Jackie Brant, Columnist

April 7, 2017

Filed under Columns, OPINIONS

In a fight to end the stigmatization of HIV and AIDS, Democratic lawmakers in Los Angeles are seeking to pass legislation that would reduce the charge for not telling your partner that you have HIV before engaging in unprotected sex from a felony to a misdemeanor. This law would also apply to situations in which HIV positive individuals donate blood or semen. While the stigmatization of HIV and AIDS is an issue that needs to be addressed, the lawmakers’ proposal is not a suitable answer to the problem. Proponents of the bill argue that with the advancements of modern medicine, HIV is treatable. Currently, there are 18.2 million people worldwide on medications for the illness. These medications are generally effective,...

Congress Votes to Invade Privacy

Russell Jaffe, Columnist

April 7, 2017

Filed under Columns, OPINIONS

In a frightening shift toward the dystopian, Congress recently voted to kill vital protections for internet privacy, with President Donald Trump officially approving the bill Monday. These protections, approved at the end of Obama’s term but not yet enacted, would have been the only line of defense against those who wished to keep their personal information classified. Now, internet providers will not need our consent before collecting and sharing our data, including browsing histories, geo-locations and even the contents of our online identities. This data will be sold in aggregate to advertisers, who will use it to target ads more specifically to internet users. This effectively puts our personal information up for...

Drop in International Applications Reflects Political Shift

Nathan Carpenter, Contributing Opinions Editor

March 31, 2017

Filed under Columns, OPINIONS

One of the harsh realities faced by many in the wake of President Donald Trump’s election is that the United States is not a friendly country. Until Election Day, political rhetoric about the U.S. being a country of immigrants, a cultural “melting pot” was common. Ostensibly, a lot of people — particularly white people — bought into that narrative of the U.S. as a welcoming place. Now, as national immigration and travel policy shifts drastically, it’s becoming increasingly difficult to argue that the U.S. is truly open to all. Xenophobia has come to dominate political discourse in both Washington and in our local communities. Trump is moving to close our borders and increasingly isolate the U.S. from ...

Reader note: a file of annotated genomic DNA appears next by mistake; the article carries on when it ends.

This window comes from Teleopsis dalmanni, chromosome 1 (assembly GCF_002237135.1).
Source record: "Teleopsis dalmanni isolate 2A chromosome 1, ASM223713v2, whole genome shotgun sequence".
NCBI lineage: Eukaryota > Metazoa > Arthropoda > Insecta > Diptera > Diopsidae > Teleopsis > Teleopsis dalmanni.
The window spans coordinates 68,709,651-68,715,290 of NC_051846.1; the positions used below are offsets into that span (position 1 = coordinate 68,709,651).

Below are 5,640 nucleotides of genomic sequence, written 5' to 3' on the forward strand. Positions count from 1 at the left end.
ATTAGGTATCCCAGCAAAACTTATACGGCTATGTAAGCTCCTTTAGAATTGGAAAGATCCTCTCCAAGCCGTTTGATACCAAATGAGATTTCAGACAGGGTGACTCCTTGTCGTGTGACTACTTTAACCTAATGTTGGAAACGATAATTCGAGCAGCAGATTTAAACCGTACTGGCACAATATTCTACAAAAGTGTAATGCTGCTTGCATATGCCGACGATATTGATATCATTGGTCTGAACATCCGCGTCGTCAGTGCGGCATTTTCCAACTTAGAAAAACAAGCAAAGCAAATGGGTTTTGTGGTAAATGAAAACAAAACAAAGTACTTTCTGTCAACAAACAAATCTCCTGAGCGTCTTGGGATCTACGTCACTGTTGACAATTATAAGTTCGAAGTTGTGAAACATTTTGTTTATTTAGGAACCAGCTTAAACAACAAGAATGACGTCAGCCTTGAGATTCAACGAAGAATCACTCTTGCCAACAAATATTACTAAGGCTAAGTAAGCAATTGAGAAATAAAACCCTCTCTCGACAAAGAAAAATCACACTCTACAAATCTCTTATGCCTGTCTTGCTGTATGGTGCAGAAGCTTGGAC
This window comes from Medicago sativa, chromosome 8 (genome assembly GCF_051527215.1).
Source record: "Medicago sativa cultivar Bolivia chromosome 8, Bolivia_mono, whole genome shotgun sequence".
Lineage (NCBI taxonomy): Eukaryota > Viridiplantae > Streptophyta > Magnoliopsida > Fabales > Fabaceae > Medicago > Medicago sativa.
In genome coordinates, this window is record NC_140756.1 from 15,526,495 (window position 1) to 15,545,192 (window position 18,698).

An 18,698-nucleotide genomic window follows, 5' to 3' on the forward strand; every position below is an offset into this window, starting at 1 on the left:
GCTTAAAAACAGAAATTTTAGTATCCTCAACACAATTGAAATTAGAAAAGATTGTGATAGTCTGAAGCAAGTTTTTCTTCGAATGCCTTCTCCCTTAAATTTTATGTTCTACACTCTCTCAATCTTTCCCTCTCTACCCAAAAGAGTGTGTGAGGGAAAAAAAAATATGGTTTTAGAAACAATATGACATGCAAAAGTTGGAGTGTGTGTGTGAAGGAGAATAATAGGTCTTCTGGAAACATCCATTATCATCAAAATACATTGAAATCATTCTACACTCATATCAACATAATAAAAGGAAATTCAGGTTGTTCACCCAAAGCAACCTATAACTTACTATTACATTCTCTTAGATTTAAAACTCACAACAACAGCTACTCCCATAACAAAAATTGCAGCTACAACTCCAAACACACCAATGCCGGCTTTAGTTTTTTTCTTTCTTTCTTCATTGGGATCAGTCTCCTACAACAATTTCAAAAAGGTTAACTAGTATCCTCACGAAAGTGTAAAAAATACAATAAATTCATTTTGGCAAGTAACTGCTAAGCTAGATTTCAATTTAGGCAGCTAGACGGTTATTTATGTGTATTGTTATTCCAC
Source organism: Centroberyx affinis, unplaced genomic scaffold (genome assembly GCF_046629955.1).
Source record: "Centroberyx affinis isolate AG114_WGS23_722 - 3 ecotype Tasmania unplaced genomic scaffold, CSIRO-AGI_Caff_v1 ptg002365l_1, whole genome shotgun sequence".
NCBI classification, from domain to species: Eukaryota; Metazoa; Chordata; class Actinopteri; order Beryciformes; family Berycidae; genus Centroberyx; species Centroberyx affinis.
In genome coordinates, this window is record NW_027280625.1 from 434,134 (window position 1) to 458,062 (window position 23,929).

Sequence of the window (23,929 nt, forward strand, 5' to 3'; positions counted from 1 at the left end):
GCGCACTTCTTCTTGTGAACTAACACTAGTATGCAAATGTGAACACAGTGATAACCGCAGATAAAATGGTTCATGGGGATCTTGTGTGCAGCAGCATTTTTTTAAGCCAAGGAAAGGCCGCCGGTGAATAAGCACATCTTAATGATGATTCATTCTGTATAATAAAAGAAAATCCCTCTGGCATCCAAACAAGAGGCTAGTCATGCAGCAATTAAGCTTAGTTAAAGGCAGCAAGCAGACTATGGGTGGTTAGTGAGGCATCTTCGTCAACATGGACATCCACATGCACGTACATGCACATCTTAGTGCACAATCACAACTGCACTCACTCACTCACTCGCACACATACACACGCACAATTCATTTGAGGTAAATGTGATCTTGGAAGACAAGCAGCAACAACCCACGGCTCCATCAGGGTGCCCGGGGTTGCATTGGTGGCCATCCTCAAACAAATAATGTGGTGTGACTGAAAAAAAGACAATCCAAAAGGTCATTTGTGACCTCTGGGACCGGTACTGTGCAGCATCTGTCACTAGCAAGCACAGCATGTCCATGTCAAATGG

Red Tent Chapter Reaches Beyond Name

Jackie Brant, Columnist

March 31, 2017

Filed under Columns, OPINIONS

Many students around the country are facing increased levels of political and social distress in the wake of the tumultuous presidential election and subsequent increase in hate crimes. In response to this, juniors Hannah Cook and Caitlin McCuskey are seeking to build a safe space for women and nonbinary people on campus through their efforts to officially charter Oberlin’s Red Tent Foundation chapter at the College. The Red Tent Foundation is a national organization named for the tradition of requiring women to gather in red tents during menstruation in certain early Jewish customs. During these times of exclusion, women developed strong bonds of friendship, support and unity among themselves. The Red Tent Founda...

Activists Must Tackle Bigotry on Local Level

Nathan Carpenter, Contributing Opinions Editor

March 10, 2017

Filed under Columns, OPINIONS

Donald Trump’s presidency endangers many people in the United States, citizens and non-citizens alike. Over the past week and a half, this threat has materialized in a very real way for the Oberlin and greater Lorain County communities. Earlier this month, a swastika and hate speech were carved into the door of a synagogue in Lorain. A Facebook page called Oberlin Illegal Immigrant Tipline began encouraging people to report undocumented immigrants in our community. These dehumanizing acts of hate are local, immediate examples of how Trump’s rhetoric is inciting violence in increasingly personal and intense ways. We as a country put a virulent racist in the White House, and now we’re seeing the impact of that...

Global Redistribution of Wealth Could End Poverty

Russell Jaffe, Columnist

March 10, 2017

Filed under Columns, OPINIONS

The futurists once had a dream: Through technological advancement, all of humanity’s needs would someday be provided for automatically, leaving us free to pursue our passions and aspirations. In the 1930s, for example, economist John Keynes predicted that his grandchildren — now the people of today’s workforce — would need to work a mere 15 hours a week, and their descendents would work even less. Someday, according to this dream, everyone would have a home, enough food to eat and the resources to cultivate ourselves into the very best people we could be, unhindered by a rat race for basic necessities. And then, miraculously, technology surpassed these expectations. In the United States alone, empty homes...